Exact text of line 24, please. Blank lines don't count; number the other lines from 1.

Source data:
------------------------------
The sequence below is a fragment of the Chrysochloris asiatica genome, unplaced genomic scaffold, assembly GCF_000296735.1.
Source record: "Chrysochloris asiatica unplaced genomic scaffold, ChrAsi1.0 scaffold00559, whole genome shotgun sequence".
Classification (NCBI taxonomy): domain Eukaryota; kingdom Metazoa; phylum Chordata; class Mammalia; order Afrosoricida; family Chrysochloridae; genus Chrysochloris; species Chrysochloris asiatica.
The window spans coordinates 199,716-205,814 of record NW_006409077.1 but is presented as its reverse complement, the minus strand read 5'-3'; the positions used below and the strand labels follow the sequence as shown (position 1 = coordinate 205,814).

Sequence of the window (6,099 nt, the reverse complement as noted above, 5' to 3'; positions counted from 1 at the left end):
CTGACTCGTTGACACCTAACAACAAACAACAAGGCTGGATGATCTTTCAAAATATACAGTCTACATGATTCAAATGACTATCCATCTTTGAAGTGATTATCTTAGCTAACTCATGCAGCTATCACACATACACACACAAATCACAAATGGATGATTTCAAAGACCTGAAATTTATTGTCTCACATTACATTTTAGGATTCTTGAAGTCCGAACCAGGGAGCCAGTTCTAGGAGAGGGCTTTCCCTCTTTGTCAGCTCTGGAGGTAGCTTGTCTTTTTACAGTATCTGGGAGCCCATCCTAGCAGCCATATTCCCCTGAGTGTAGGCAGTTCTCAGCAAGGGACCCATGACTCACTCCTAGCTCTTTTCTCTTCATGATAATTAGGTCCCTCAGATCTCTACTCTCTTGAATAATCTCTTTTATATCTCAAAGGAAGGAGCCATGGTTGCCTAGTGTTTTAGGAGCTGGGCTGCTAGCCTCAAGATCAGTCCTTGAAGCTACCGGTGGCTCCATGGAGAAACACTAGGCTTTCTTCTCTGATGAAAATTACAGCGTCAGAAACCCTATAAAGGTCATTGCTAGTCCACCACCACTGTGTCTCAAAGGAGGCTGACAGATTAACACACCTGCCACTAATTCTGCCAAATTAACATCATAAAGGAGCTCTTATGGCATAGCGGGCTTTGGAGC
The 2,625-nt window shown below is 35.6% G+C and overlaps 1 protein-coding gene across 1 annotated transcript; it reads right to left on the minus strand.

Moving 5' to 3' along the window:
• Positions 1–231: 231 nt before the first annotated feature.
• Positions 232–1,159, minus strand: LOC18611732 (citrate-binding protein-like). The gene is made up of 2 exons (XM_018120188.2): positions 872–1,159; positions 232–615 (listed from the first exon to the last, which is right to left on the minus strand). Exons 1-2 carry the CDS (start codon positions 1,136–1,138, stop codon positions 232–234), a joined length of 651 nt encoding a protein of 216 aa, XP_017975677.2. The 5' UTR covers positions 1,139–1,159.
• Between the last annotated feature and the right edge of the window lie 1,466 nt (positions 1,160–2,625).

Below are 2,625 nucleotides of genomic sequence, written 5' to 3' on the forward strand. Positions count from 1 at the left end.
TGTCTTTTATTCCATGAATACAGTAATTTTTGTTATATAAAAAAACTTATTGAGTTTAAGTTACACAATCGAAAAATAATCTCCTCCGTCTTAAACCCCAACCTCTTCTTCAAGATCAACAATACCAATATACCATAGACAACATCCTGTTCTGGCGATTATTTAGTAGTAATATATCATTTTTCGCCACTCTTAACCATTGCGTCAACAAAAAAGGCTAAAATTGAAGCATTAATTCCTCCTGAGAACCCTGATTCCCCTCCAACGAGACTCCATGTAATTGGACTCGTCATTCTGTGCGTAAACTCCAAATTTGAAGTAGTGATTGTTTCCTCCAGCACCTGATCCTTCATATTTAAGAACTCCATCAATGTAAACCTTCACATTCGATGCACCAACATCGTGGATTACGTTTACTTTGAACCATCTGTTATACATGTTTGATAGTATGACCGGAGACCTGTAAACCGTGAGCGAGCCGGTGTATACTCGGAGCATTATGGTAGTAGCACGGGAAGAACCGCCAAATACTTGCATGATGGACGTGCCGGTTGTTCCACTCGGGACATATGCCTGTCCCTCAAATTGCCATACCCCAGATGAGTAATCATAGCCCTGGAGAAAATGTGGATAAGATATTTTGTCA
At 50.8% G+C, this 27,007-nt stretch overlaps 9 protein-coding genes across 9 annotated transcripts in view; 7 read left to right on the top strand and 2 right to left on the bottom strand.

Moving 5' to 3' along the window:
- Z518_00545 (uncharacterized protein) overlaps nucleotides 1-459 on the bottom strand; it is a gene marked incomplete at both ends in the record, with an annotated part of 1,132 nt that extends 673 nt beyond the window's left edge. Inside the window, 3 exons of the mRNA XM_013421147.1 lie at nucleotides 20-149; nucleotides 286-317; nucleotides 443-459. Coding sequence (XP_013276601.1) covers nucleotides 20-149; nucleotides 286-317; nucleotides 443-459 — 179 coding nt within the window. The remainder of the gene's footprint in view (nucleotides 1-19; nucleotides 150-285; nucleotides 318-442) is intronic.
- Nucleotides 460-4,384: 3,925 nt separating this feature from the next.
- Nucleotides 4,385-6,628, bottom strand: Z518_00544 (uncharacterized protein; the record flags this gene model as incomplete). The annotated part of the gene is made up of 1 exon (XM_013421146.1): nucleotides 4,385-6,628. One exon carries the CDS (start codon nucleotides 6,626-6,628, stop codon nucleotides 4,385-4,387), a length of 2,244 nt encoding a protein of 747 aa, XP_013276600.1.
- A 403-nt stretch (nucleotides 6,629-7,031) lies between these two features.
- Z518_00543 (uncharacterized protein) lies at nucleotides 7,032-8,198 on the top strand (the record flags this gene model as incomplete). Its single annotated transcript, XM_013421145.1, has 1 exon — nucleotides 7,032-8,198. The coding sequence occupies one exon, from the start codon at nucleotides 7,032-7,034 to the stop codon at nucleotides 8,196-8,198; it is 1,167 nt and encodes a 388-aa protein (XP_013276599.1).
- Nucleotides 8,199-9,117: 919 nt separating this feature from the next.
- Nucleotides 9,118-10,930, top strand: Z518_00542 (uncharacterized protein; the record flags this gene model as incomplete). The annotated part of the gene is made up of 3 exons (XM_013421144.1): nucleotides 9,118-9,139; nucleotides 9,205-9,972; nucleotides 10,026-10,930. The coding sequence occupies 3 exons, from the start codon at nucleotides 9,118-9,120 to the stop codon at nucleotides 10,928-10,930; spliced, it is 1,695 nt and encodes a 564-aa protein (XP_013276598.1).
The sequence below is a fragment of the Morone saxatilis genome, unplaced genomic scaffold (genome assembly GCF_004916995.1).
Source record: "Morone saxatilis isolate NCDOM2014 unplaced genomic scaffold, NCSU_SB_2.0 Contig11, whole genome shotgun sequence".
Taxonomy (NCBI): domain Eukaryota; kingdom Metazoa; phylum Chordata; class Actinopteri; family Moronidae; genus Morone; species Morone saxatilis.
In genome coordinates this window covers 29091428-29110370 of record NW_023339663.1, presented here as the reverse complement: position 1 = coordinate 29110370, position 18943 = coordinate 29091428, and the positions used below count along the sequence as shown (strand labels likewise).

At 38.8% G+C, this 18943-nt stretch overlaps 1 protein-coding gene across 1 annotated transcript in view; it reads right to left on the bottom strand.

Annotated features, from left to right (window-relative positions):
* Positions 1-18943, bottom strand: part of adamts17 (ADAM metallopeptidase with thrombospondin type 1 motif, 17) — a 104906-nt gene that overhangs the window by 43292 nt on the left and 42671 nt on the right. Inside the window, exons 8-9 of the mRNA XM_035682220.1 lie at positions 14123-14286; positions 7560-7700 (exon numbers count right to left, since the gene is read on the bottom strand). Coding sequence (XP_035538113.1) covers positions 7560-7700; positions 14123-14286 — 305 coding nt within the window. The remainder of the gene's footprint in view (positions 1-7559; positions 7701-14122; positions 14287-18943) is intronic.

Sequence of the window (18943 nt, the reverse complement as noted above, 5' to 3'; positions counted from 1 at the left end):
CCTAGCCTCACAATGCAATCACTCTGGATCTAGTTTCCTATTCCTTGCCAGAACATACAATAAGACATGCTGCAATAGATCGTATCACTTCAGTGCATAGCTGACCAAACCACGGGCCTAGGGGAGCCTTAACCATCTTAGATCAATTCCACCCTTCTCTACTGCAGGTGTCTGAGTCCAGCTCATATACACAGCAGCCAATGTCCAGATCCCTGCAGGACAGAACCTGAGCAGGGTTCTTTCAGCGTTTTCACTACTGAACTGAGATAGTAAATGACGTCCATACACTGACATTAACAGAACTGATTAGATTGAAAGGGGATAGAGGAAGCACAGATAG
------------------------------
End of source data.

Source record: "Morone saxatilis isolate NCDOM2014 unplaced genomic scaffold, NCSU_SB_2.0 Contig11, whole genome shotgun sequence".